National Institute of Allergy and Infectious Diseases (NIAID), part of the National Institute of Health (USA) conducted a large scale clinical study, which revealed that the use of oral antiretroviral medicine by those affected with HIV significantly reduces the risk of transmission to their partners.
According to NIAID Director Anthony S Fauci, “This new finding convincingly demonstrates that treating the infected individual and doing so sooner rather than later can have a major impact on reducing HIV transmission”.
The central idea behind starting this project known as ‘START’ (Strategic Timing of Antiretroviral Treatment) was to determine the appropriate timing when antiretroviral should be prescribed to a person affected with HIV. The study entailed examining whether immediate antiretroviral treatment among HIV- infected individuals with CD4 levels above 500 cells/mm3 is better than deferring treatment until CD4 counts fall below 350 cells/mm3 in terms of potential benefits and risks, such as developing AIDS and other serious illnesses, including cardiovascular disease, cancer, kidney failure and liver diseases or death. (CD4+T-cells commonly known as CD4 count is a key measure of immune system health in case of HIV infected individuals.)
The study began in April 2005 enrolling 1763 couples, all at least 18 years of age, and was headed by Myron Cohen, the Director of the Institute for Global Health and Infectious Diseases at the University of California. The scope of the study remained confined to heterosexual couples and therefore its findings cannot be applied with absolute certainty to homosexual partners.
The study was conducted in 13 cities in Bostwana, Brazil, India, South Africa, Thailand, USA and Zimbabwe. The couples were divided into two groups while the infected partners in the first group was immediately prescribed a combination of three antiretroviral drugs, the infected partners in the second group began with the medication when their CD4 counts fell below 250 cells/mm3 or an AIDS related event, such as pneumocystis, pneumonia occurred.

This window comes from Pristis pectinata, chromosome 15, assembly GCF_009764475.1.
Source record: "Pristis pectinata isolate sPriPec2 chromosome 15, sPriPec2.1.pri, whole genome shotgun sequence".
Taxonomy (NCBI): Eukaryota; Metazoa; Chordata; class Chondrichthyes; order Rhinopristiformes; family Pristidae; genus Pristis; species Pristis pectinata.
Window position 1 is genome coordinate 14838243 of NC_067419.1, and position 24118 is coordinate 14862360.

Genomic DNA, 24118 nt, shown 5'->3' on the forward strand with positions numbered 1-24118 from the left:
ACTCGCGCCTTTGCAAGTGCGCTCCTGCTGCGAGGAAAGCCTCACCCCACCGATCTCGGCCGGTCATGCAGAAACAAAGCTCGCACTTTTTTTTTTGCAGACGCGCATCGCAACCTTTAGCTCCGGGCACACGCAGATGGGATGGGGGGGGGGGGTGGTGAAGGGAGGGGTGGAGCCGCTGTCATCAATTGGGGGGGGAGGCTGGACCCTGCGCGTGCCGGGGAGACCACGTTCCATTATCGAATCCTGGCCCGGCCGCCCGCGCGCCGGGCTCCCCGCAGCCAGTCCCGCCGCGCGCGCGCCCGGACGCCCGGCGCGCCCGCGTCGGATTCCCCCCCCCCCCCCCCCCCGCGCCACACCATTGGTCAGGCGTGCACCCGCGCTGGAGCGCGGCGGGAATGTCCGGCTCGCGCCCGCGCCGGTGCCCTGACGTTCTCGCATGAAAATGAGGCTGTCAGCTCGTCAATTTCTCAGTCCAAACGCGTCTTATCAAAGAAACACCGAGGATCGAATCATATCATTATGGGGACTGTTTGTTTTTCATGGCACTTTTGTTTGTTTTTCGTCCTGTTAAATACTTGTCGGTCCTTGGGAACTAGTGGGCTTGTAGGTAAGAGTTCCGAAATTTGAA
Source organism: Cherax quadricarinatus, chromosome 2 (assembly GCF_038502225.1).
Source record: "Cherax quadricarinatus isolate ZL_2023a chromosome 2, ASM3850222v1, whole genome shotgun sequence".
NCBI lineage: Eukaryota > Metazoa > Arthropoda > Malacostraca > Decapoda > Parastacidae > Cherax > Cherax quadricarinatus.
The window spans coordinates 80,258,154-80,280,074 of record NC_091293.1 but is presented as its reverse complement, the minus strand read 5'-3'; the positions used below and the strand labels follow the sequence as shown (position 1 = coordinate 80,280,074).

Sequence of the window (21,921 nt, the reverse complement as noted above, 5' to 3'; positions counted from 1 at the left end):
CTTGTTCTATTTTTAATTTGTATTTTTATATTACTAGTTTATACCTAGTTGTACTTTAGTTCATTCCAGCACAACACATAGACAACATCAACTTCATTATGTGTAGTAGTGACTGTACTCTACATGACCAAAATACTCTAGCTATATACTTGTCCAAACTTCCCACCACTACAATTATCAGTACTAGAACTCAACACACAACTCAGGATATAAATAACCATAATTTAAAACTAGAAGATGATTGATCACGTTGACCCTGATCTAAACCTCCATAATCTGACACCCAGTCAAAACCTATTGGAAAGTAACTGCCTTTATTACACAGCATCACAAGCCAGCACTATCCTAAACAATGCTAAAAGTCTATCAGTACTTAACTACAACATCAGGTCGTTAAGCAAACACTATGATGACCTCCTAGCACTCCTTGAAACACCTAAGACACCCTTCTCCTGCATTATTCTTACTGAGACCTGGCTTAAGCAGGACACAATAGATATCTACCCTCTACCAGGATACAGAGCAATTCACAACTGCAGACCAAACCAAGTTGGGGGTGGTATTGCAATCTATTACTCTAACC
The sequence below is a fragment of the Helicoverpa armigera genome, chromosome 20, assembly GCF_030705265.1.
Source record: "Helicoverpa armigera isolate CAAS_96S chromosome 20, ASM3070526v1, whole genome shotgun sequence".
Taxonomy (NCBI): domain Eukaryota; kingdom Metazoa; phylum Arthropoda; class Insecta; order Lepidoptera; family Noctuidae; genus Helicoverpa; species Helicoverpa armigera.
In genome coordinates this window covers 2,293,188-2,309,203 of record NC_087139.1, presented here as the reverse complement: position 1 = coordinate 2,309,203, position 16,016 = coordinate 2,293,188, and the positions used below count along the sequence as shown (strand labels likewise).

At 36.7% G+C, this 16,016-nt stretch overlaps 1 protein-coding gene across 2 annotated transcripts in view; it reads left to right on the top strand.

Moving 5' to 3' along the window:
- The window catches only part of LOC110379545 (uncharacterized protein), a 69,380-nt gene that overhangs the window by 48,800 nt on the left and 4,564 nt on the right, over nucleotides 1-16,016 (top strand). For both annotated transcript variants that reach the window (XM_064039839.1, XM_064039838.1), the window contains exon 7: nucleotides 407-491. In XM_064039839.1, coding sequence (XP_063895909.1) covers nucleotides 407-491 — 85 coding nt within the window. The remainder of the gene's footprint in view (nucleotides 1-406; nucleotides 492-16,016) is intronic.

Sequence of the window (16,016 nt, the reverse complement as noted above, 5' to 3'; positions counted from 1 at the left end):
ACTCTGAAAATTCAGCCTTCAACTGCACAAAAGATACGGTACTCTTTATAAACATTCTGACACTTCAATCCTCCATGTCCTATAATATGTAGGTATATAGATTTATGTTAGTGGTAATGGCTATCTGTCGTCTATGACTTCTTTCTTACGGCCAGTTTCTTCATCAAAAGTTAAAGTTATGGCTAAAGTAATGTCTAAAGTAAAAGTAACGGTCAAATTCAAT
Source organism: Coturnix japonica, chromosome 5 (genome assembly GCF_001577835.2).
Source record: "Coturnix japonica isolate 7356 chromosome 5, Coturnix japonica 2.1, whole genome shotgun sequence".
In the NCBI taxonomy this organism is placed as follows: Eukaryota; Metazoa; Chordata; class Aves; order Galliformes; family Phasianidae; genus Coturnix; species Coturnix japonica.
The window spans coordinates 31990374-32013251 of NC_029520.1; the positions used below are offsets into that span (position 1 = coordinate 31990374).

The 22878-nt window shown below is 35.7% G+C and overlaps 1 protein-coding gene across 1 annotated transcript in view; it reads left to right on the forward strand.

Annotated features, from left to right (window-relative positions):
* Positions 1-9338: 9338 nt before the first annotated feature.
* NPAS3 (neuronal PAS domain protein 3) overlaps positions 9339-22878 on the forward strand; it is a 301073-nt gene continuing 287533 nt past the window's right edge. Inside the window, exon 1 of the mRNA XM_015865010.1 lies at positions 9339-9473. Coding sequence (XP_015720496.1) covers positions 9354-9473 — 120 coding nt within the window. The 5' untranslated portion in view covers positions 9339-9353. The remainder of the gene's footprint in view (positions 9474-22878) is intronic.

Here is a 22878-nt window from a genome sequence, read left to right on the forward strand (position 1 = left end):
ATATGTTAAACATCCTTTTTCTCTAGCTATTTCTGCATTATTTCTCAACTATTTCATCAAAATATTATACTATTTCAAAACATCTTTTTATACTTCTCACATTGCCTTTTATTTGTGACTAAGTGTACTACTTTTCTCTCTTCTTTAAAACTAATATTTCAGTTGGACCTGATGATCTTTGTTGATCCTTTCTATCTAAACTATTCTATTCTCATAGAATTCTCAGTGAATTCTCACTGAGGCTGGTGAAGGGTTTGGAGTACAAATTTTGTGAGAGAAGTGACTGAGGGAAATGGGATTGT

DSMB (Data Safety and Monitoring Board), which was responsible for releasing the interim review of this study found a total of 39 cases of HIV infections among previously uninfected partners. Out of these 39 cases there was only one case among those couples where the HIV infected partner began immediate antiretroviral therapy. This was a major success point for the researchers as it proved that the early initiation of antiretrovirals can lead to a 96 per cent reduction in HIV transmission to the uninfected partner.
However, not all went well for the researchers given the fact that there were 23 deaths during the study out of which 10 occurred in the immediate treatment group and 13 in the deferred treatment group. These statistics fail to match up to the positive results, which the scientists have otherwise claimed with respect to other results that were obtained.
The NIAID had declared that apart from examining the use of antiretroviral therapy they also sought to observe the genetic variants of the virus on the progression of untreated HIV, comparing the early and deferred antiretroviral groups for neurocognitive function and measures of vascular function, pulmonary function and bone mineral density. In addition it also sought to evaluate participant understanding of study information and satisfaction with the consent process to better inform future research guidelines.
More than 60 million have been infected with HIV in the last thirty years and around half of them have lost their lives and this calls for a sustained research in developing better medication. An HIV/AIDS vaccine is the need of the hour and we need to look forward and work towards a future where AIDS related deaths, new HIV infections and discrimination against HIV positive individuals would be nil.